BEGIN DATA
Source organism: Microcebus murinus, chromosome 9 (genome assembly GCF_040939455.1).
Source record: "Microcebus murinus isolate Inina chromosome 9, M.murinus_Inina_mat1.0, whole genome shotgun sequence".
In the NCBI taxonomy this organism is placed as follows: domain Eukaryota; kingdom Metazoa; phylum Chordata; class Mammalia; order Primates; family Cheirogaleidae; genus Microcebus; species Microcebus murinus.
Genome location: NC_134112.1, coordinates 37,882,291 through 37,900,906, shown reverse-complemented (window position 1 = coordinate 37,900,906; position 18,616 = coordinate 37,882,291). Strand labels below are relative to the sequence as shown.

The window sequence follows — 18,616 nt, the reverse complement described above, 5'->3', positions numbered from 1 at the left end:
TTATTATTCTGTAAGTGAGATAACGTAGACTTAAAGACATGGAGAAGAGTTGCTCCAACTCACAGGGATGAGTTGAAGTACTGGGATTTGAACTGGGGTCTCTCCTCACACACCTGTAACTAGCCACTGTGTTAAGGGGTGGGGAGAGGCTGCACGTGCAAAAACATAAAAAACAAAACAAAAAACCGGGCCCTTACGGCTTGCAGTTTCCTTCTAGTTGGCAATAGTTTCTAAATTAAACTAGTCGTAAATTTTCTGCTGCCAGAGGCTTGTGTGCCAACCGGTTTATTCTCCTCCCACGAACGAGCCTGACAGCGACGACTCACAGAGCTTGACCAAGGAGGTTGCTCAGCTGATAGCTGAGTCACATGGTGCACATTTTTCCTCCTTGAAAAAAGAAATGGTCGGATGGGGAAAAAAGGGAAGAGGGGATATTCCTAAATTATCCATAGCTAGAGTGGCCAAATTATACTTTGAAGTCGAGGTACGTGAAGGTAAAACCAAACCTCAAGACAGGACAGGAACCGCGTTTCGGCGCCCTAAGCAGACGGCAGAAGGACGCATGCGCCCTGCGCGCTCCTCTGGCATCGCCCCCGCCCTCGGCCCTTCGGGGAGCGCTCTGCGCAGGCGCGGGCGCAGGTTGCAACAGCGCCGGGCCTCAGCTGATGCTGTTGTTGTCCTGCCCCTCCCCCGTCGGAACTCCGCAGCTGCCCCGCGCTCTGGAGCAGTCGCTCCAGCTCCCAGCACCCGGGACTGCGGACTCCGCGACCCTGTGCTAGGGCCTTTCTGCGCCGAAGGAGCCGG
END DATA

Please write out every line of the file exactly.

Source organism: Microcebus murinus, chromosome 9 (genome assembly GCF_040939455.1).
Source record: "Microcebus murinus isolate Inina chromosome 9, M.murinus_Inina_mat1.0, whole genome shotgun sequence".
In the NCBI taxonomy this organism is placed as follows: domain Eukaryota; kingdom Metazoa; phylum Chordata; class Mammalia; order Primates; family Cheirogaleidae; genus Microcebus; species Microcebus murinus.
Genome location: NC_134112.1, coordinates 37,882,291 through 37,900,906, shown reverse-complemented (window position 1 = coordinate 37,900,906; position 18,616 = coordinate 37,882,291). Strand labels below are relative to the sequence as shown.

The window sequence follows — 18,616 nt, the reverse complement described above, 5'->3', positions numbered from 1 at the left end:
TTATTATTCTGTAAGTGAGATAACGTAGACTTAAAGACATGGAGAAGAGTTGCTCCAACTCACAGGGATGAGTTGAAGTACTGGGATTTGAACTGGGGTCTCTCCTCACACACCTGTAACTAGCCACTGTGTTAAGGGGTGGGGAGAGGCTGCACGTGCAAAAACATAAAAAACAAAACAAAAAACCGGGCCCTTACGGCTTGCAGTTTCCTTCTAGTTGGCAATAGTTTCTAAATTAAACTAGTCGTAAATTTTCTGCTGCCAGAGGCTTGTGTGCCAACCGGTTTATTCTCCTCCCACGAACGAGCCTGACAGCGACGACTCACAGAGCTTGACCAAGGAGGTTGCTCAGCTGATAGCTGAGTCACATGGTGCACATTTTTCCTCCTTGAAAAAAGAAATGGTCGGATGGGGAAAAAAGGGAAGAGGGGATATTCCTAAATTATCCATAGCTAGAGTGGCCAAATTATACTTTGAAGTCGAGGTACGTGAAGGTAAAACCAAACCTCAAGACAGGACAGGAACCGCGTTTCGGCGCCCTAAGCAGACGGCAGAAGGACGCATGCGCCCTGCGCGCTCCTCTGGCATCGCCCCCGCCCTCGGCCCTTCGGGGAGCGCTCTGCGCAGGCGCGGGCGCAGGTTGCAACAGCGCCGGGCCTCAGCTGATGCTGTTGTTGTCCTGCCCCTCCCCCGTCGGAACTCCGCAGCTGCCCCGCGCTCTGGAGCAGTCGCTCCAGCTCCCAGCACCCGGGACTGCGGACTCCGCGACCCTGTGCTAGGGCCTTTCTGCGCCGAAGGAGCCGG